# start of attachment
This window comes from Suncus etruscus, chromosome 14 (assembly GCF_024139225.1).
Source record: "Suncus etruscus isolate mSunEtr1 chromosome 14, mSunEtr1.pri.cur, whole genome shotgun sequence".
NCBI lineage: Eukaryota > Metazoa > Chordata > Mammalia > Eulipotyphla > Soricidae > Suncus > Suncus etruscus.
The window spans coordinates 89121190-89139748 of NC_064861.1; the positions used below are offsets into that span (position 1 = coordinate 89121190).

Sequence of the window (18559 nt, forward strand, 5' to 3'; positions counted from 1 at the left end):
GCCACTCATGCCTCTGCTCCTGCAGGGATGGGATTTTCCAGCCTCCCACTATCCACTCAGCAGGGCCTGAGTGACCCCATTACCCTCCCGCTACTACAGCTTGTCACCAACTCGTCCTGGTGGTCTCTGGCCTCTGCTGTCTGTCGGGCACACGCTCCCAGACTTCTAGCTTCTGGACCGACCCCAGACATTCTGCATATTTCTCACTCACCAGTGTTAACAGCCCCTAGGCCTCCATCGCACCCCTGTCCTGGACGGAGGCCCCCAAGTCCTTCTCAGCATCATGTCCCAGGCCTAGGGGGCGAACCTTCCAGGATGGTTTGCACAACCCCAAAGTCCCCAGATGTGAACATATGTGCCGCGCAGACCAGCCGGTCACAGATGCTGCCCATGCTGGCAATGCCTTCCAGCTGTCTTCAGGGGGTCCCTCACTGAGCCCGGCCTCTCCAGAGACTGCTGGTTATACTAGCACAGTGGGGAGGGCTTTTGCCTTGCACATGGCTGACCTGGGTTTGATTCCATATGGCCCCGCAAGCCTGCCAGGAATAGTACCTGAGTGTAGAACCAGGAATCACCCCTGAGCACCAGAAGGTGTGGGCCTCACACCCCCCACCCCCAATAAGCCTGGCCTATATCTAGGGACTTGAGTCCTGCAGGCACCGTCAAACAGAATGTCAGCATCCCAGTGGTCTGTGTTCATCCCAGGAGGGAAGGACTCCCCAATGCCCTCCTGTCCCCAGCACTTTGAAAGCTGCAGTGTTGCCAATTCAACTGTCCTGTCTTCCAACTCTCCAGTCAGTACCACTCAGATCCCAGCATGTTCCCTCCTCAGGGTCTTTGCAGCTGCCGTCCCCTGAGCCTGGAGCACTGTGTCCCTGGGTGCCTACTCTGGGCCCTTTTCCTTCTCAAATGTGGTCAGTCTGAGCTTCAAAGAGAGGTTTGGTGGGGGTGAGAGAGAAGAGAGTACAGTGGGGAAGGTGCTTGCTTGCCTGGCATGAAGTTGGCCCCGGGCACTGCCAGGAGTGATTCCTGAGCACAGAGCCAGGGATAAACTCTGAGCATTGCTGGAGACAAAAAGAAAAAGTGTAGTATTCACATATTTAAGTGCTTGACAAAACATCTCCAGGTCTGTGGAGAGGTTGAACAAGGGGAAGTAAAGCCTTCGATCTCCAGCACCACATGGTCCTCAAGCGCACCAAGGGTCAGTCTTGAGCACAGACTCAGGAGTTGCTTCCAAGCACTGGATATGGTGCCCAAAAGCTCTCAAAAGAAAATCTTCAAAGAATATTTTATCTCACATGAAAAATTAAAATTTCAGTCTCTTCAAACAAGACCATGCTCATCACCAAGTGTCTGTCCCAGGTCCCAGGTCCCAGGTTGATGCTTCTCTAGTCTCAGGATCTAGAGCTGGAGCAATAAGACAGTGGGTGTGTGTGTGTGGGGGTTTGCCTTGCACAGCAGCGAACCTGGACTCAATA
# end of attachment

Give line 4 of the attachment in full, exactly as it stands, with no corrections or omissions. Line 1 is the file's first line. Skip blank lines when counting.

The window spans coordinates 89121190-89139748 of NC_064861.1; the positions used below are offsets into that span (position 1 = coordinate 89121190).